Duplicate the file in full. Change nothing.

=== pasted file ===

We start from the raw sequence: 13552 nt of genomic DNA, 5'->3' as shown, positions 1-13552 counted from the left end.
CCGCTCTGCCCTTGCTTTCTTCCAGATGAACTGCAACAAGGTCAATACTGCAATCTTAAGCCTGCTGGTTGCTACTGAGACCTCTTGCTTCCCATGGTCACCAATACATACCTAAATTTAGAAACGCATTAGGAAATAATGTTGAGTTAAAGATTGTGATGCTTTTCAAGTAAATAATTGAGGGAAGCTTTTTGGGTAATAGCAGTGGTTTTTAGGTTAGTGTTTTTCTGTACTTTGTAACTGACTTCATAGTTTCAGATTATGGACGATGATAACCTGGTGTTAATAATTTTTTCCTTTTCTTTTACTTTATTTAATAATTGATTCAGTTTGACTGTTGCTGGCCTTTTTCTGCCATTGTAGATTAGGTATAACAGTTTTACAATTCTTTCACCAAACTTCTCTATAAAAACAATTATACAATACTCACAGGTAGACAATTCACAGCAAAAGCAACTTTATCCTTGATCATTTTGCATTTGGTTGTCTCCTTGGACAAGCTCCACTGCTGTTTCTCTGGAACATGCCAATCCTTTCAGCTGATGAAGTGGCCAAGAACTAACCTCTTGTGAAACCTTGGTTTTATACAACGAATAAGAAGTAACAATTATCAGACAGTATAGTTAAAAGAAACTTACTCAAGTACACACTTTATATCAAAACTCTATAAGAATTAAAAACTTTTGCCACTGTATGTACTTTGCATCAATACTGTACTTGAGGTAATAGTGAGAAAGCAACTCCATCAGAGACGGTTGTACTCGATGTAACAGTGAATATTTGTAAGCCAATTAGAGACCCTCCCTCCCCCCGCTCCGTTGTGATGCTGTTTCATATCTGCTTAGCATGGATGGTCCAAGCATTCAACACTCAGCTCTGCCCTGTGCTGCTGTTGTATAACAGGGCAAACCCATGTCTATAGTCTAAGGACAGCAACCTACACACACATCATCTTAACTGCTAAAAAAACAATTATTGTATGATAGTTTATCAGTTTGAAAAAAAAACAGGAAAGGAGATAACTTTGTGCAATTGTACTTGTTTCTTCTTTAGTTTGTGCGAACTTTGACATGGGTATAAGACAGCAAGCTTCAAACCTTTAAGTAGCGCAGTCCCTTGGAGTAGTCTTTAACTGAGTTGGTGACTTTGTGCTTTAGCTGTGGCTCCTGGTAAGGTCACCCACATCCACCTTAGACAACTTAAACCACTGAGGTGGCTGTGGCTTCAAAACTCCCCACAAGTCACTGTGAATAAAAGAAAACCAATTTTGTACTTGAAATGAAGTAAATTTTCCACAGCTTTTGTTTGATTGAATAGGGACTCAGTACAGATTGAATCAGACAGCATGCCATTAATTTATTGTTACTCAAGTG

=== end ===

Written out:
We start from the raw sequence: 13552 nt of genomic DNA, 5'->3' as shown, positions 1-13552 counted from the left end.
CCGCTCTGCCCTTGCTTTCTTCCAGATGAACTGCAACAAGGTCAATACTGCAATCTTAAGCCTGCTGGTTGCTACTGAGACCTCTTGCTTCCCATGGTCACCAATACATACCTAAATTTAGAAACGCATTAGGAAATAATGTTGAGTTAAAGATTGTGATGCTTTTCAAGTAAATAATTGAGGGAAGCTTTTTGGGTAATAGCAGTGGTTTTTAGGTTAGTGTTTTTCTGTACTTTGTAACTGACTTCATAGTTTCAGATTATGGACGATGATAACCTGGTGTTAATAATTTTTTCCTTTTCTTTTACTTTATTTAATAATTGATTCAGTTTGACTGTTGCTGGCCTTTTTCTGCCATTGTAGATTAGGTATAACAGTTTTACAATTCTTTCACCAAACTTCTCTATAAAAACAATTATACAATACTCACAGGTAGACAATTCACAGCAAAAGCAACTTTATCCTTGATCATTTTGCATTTGGTTGTCTCCTTGGACAAGCTCCACTGCTGTTTCTCTGGAACATGCCAATCCTTTCAGCTGATGAAGTGGCCAAGAACTAACCTCTTGTGAAACCTTGGTTTTATACAACGAATAAGAAGTAACAATTATCAGACAGTATAGTTAAAAGAAACTTACTCAAGTACACACTTTATATCAAAACTCTATAAGAATTAAAAACTTTTGCCACTGTATGTACTTTGCATCAATACTGTACTTGAGGTAATAGTGAGAAAGCAACTCCATCAGAGACGGTTGTACTCGATGTAACAGTGAATATTTGTAAGCCAATTAGAGACCCTCCCTCCCCCCGCTCCGTTGTGATGCTGTTTCATATCTGCTTAGCATGGATGGTCCAAGCATTCAACACTCAGCTCTGCCCTGTGCTGCTGTTGTATAACAGGGCAAACCCATGTCTATAGTCTAAGGACAGCAACCTACACACACATCATCTTAACTGCTAAAAAAACAATTATTGTATGATAGTTTATCAGTTTGAAAAAAAAACAGGAAAGGAGATAACTTTGTGCAATTGTACTTGTTTCTTCTTTAGTTTGTGCGAACTTTGACATGGGTATAAGACAGCAAGCTTCAAACCTTTAAGTAGCGCAGTCCCTTGGAGTAGTCTTTAACTGAGTTGGTGACTTTGTGCTTTAGCTGTGGCTCCTGGTAAGGTCACCCACATCCACCTTAGACAACTTAAACCACTGAGGTGGCTGTGGCTTCAAAACTCCCCACAAGTCACTGTGAATAAAAGAAAACCAATTTTGTACTTGAAATGAAGTAAATTTTCCACAGCTTTTGTTTGATTGAATAGGGACTCAGTACAGATTGAATCAGACAGCATGCCATTAATTTATTGTTACTCAAGTG